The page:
Georgia Football: Getting Rid of Mark Richt Would Be INSANE

Bill BrownellCorrespondent INovember 16, 2010

ATHENS, GA - SEPTEMBER 12:  Head coach Mark Richt of the Georgia Bulldogs celebrates after a blocked extra point attempt by the South Carolina Gamecocks at Sanford Stadium on September 12, 2009 in Athens, Georgia.  (Photo by Kevin C. Cox/Getty Images)
Kevin C. Cox/Getty Images

First let me say unequivocally that I bleed red and black and that I am a die hard Mark Richt supporter. Have been for years. And I am absolutely fed up with all of the "hot seat" talk and the "get rid of the bum" talk by short-minded fans and sports writers who are just looking to stir the pot.

The Richt detractors will say I'm making excuses and have rose-tinted glasses. Well, making excuses is not in my nature—giving reasons is.

It goes without saying that the last two seasons have been disappointing for the Bulldogs and their fans. But moving from 2008 to 2009, we lost enormous talent; we were absolutely cursed with serious injuries to our O-line and many more of our big play makers; we were culminating in the final destruction of Brian Van Gorder's second generation junkyard dawg defense by Willie Martinez. And oh yea, the less than stellar Joe Cox.

Yet Coach Richt still managed to pull eight wins, put 52 points on Arkansas, beat Auburn for the fourth year in a row, beat a supposedly unbeatable No. 7 ranked Georgia Tech (ending their one season win streak against the Dawgs), and rip Texas A&M apart 44-20 in the Independence Bowl.

This year has truly been a re-building year. We have a completely new defensive staff and defensive scheme that had to be learned from scratch by veteran and rookie players alike. We had a freshman QB. Arguably our best player and the best receiver in college football, AJ Greene, was out for a third of the season. And face it, we had to play SEC opponents this year that were greatly improved over last year—South Carolina, Arkansas, Mississippi State and Auburn. But our wins have been blow outs and our losses have been close.

It's delusional to think that a team or coach can sustain a 10 win/season average forever. There are going to be slumps and resurgences. I would challenge any reader to name any head coach—even the most successful—who didn't have a few eight win, seven win or even six win seasons. Mack Brown is 4-6 right now! Urban Meyer is 6-4.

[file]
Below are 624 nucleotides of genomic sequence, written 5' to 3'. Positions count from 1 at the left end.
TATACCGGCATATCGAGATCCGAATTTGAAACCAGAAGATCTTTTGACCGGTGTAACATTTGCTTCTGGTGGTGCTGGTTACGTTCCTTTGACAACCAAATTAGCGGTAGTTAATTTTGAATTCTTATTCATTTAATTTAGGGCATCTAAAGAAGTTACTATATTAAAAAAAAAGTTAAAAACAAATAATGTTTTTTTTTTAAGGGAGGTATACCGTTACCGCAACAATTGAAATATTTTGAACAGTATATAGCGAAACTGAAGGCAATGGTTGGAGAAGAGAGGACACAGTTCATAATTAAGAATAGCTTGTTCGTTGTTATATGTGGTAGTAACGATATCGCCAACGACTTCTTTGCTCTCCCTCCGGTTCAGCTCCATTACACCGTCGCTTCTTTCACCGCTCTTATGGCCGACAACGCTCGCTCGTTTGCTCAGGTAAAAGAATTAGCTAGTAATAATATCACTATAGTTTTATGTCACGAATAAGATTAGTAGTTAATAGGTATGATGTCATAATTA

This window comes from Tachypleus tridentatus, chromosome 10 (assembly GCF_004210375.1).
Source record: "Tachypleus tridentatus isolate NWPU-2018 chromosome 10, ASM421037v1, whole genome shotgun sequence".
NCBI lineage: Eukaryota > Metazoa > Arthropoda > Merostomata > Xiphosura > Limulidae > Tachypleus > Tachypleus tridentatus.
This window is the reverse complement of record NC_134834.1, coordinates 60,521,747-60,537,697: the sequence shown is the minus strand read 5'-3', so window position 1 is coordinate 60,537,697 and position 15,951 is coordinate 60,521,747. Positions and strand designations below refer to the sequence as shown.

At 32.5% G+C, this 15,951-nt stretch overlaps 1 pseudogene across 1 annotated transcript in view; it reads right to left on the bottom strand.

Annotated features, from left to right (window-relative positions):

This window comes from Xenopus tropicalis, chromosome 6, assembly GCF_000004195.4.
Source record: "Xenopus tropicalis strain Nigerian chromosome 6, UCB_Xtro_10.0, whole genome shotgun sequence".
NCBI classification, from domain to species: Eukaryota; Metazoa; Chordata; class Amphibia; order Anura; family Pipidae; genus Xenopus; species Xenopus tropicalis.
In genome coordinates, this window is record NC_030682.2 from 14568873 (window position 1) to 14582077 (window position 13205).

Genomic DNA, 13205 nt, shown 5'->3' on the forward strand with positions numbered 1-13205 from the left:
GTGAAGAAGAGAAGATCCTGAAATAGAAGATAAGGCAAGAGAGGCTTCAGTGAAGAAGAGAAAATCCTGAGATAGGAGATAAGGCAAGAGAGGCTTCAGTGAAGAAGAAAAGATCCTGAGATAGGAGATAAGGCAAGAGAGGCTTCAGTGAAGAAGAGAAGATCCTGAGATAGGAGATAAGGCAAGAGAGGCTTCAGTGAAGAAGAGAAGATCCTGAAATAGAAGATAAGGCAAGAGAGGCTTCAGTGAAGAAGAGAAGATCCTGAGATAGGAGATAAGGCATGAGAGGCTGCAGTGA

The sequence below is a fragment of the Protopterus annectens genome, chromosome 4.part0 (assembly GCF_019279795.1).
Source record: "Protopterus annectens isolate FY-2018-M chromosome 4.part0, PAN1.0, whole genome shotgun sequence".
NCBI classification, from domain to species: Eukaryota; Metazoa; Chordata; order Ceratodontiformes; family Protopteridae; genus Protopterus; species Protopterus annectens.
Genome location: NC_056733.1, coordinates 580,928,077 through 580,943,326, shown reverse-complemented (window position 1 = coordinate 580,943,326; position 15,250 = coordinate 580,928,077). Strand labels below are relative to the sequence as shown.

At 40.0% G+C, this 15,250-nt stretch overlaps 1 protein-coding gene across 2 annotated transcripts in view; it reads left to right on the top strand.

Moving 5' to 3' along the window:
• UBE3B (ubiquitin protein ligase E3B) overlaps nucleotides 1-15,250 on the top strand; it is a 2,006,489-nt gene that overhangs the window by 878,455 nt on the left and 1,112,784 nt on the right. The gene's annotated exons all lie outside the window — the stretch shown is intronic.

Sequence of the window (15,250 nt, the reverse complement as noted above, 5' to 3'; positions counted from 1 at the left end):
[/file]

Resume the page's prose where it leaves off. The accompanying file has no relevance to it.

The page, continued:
The SEC goliaths of recent years—Alabama and Florida—are looking not much above average this year. We tied Florida in regular time and lost the game in OT by one freshman mistake. And if it weren't for turnovers and Aaron Murray's one less than outstanding game, Florida would have been ours. In my mind, we are every bit as good as UF this year. The "detractors" (along with the Gator fans) would fail to see this though.

In 2011, we will lose some talent on both sides of the ball. That's CFB. But that talent will be replaced.

I know, the naysayers will argue back: "But with this kind of team performance and record, what kind of recruiting season will we have?"

My response is: "stars" are overrated. Recruit those diamonds in the rough and coach them up."

The naysayers will then say: "The coaches have consistently failed to 'coach up' talent."

My response is: "We have a new staff of defensive coaches. They've been doing a pretty good job of "coaching up' in a very short time. And if that remains a problem on the offensive side, it's time for more assistant coaching changes."

Other changes we will see in 2011 are that these other SEC teams that have done so well this year will lose more and bigger talent than we will. We will be that much more comfortable with our new defense. And Aaron Murray will continue to improve exponentially. I see 2011 likely to be a very good year. And what's more I see 2012 as a great year. I'm talking our next SECC—and possibly a NC bid.

I'll not give in to the "what have you done for me lately" fans. They need to become fans of a team where their whining is more legitimate. Nor will I stand by quietly and watch the "let's have fun and bash Richt" sportswriters. They're doing nothing more than prostituting their profession and credibility.

How long after Dooley retired did we have to suffer through TRUE mediocrity? Too long! If Coach Richt goes, we'll be looking at a repeat of those ten years of insigificance. That's unacceptable.

We've got one of the best coaches in college football. We need to keep him and support him. Let him bring us back to SEC dominance.